In January 2010, cold water temperatures in the Florida Keys caused a coral bleaching event that resulted in some coral death. Water temperatures dropped -6.7 degrees Celsius 12.06 degrees Fahrenheit lower than the typical temperatures observed at this time of year. Researchers will evaluate if this cold-stress event will make corals more susceptible to disease in the same way that warmer waters impact corals.

Major Coral Bleaching Events

Reefs all around the world are plagued by coral bleaching. Damage has been particularly bad in the Indian Ocean, where 70 percent of the coral reefs whitened or died in 1998 and 1999. The year 1998 was particularly bad for coral bleaching. About 16 percent of the world’s coral became bleached or died. Not coincidently 1998 was the second warmest year on record up to that time.

In 1998 and 2002 the Great Barrier Reef suffered major bleaching that was blamed on El Nino-related warming. Though much of damaged coral recovered about five percent was permanently damaged. In 2016, a record-hot year, 91 percent of the reefs that comprise the Great Barrier Reef bleached. Along the northern part of the reef, reefs were monitored in real time by scientists, who found that two-thirds of the corals had died.

The Great Barrier Reef was hit by four mass bleaching events between 2014 and 2021. According to National Geographic: Scientists surmise that about four decades ago severe bleaching occurred roughly every 25 years, giving corals time to recover. But bleaching events are coming faster now — about every six years — and in some places soon they could begin to happen annually.

Coral Can Recover from Bleaching and Other Stressful Events

When a coral bleaches, it is not dead. Corals can survive a bleaching event, but they are under more stress and are subject to mortality. If local threats are reduced, coral reefs have a greater chance of surviving a larger climate event, such as bleaching. [Source: NOAA]

NOAA’s Coral Reef Conservation Program is helping local managers and communities do just that. The idea is simple. We know climate change is the single greatest global threat to coral reefs. Promoting reef resilience is a local solution. A resilient coral reef is one that can either resist a large-scale stressful event or recover from it. For this to happen, local threats must be kept to a minimum to reduce stress and improve overall reef condition. Scientists are also honing ways to evaluate how resilient a coral reef ecosystem is so that managers can take targeted actions that have the greatest impact.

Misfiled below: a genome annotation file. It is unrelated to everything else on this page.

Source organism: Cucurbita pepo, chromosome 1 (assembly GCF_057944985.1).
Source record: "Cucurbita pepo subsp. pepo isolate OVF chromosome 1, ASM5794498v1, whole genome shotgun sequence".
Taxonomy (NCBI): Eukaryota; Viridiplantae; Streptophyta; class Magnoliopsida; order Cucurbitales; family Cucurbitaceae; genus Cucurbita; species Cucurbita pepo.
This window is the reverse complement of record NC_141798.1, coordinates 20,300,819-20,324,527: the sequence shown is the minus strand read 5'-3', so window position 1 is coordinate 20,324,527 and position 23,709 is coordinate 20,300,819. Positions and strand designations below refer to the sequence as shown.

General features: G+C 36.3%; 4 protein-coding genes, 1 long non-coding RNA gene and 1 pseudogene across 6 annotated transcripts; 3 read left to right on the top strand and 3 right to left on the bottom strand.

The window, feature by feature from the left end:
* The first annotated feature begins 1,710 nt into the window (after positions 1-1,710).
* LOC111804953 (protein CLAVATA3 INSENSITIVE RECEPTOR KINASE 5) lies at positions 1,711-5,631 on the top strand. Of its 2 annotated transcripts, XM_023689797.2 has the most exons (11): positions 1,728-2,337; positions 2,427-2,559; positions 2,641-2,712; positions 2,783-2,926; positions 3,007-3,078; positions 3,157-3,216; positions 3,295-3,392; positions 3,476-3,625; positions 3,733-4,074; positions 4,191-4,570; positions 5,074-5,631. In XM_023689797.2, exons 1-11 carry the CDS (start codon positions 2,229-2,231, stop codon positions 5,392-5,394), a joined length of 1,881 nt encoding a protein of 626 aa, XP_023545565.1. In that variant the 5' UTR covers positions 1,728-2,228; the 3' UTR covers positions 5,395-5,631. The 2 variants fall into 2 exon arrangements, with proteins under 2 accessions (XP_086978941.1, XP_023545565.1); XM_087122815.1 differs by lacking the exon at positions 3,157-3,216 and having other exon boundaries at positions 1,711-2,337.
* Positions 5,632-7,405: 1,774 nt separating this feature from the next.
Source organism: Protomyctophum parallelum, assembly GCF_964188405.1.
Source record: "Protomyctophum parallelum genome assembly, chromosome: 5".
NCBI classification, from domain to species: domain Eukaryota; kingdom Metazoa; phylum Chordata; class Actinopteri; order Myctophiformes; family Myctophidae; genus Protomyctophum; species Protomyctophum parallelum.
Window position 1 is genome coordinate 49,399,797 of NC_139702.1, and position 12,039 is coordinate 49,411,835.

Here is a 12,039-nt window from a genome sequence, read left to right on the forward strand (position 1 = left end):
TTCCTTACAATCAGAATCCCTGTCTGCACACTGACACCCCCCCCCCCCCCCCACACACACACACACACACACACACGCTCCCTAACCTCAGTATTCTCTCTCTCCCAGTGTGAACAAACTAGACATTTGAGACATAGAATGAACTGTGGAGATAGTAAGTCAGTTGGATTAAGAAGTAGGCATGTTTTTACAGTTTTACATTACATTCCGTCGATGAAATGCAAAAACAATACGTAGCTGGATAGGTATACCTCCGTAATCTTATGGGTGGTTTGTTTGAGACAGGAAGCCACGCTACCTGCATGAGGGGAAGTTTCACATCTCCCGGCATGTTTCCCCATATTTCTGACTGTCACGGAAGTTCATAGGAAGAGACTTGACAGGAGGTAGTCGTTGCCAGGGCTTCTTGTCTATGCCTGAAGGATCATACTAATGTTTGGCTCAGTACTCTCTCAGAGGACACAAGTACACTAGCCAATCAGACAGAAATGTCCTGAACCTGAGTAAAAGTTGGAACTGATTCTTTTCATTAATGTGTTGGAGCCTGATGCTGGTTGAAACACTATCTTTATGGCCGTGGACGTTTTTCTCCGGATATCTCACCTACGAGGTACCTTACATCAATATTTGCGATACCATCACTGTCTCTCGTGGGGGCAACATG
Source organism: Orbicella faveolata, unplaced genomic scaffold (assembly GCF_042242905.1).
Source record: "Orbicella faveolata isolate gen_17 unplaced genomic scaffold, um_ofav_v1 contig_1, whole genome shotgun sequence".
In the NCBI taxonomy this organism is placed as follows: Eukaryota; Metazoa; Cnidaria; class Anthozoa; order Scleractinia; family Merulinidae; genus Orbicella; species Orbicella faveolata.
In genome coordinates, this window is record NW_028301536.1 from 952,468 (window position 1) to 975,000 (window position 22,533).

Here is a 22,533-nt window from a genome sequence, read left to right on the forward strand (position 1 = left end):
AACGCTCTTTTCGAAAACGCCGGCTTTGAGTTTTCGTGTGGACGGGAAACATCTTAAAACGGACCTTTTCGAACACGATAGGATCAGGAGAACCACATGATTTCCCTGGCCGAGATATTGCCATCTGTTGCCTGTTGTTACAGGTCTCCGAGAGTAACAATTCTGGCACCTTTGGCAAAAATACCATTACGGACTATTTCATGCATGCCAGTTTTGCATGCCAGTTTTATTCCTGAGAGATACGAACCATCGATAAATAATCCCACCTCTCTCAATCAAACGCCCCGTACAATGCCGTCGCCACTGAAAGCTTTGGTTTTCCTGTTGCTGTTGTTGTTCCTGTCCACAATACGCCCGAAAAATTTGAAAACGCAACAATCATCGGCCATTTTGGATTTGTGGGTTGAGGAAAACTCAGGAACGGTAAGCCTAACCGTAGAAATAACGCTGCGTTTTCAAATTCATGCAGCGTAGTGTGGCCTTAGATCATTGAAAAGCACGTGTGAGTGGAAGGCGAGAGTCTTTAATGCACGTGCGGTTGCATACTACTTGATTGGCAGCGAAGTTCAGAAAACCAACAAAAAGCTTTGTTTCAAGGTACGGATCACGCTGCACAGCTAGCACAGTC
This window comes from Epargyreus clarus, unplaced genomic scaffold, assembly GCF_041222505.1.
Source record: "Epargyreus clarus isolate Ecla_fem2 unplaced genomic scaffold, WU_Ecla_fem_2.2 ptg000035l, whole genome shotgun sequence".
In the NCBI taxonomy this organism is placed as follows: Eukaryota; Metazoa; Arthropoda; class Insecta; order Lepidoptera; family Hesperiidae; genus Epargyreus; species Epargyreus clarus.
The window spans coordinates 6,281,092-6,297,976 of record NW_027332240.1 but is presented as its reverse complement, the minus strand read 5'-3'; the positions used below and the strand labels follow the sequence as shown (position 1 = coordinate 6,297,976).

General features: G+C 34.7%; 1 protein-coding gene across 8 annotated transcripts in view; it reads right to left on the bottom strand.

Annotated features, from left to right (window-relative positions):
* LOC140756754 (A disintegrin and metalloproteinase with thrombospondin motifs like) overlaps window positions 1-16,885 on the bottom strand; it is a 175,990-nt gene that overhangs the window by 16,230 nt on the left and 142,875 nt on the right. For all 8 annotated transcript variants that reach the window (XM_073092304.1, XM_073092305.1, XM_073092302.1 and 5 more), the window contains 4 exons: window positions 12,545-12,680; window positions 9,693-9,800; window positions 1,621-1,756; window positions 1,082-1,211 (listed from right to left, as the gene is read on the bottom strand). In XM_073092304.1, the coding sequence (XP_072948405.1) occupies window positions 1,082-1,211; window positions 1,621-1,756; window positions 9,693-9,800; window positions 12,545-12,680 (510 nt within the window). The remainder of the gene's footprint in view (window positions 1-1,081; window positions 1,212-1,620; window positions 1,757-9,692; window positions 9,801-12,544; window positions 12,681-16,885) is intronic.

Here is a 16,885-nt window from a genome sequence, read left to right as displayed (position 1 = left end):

Corals of the same species on the same reef can vary in tolerance levels to heat. Powerful waves Intense storms, which are becoming more frequent, damage already weakened reef structures. [Source: Fernando G. Baptista, Lawson Parker and Eve Conant, National Geographic, April 15, 2021]

El Nino Coral Bleaching Events in 2015-2016

Another severe bleaching event occurred in 2015-2016. Associated Press reported: An extended El Nino natural weather phenomenon that warmed Pacific waters near the equator triggered the most widespread bleaching ever documented. This third global bleaching event, as it was called continued into 2017 even after El Nino ended. Headlines focused on damage to Australia's famed Great Barrier Reef, but other reefs have fared just as badly or worse across the world, from Japan to Hawaii to Florida. [Source: Associated Press, March 13, 2017]

“Around the islands of the Maldives, an idyllic Indian Ocean tourism destination, some 73 percent of surveyed reefs suffered bleaching between March and May 2016, according to the country's Marine Research Center. "This bleaching episode seems to have impacted the entire Maldives, but the severity of bleaching varies" between reefs, according to local conditions, said Nizam Ibrahim, the centre's senior research officer. In some places there were startling colours just a year before the event, a dazzling array of life beneath the waves. But in 2017, some Maldivian reefs were dead. What's left is a haunting expanse of grey, a scene repeated in reefs across the globe in what has fast become a full-blown ecological catastrophe.

Worst hit have been areas in the central Pacific, where the University of Victoria's Baum has been conducting research on Kiritimati, or Christmas Island, in the Republic of Kiribati. Warmer water temperatures lasted there for 10 months in 2015-2016, killing a staggering 90 percent of the reef. Baum had never seen anything like it. "As scientists, we were all on brand new territory," Baum said, "as were the corals in terms of the thermal stress they were subjected to."

To make matters worse, scientists are predicting another wave of elevated ocean temperatures. "The models indicate that we will see the return of bleaching in the South Pacific soon, along with a possibility of bleaching in both the eastern and western parts of the Indian Ocean," said Mark Eakin, coral reef specialist and co-ordinator of the National Oceanic and Atmospheric Administration's Coral Reef Watch, which uses satellites to monitor environmental conditions around reefs. It may not be as bad as last year, but could further stress "reefs that are still hurting from the last two years." The speed of the destruction is what alarms scientists and conservationists, as damaged coral might not have time to recover before it is hit again by warmer temperatures.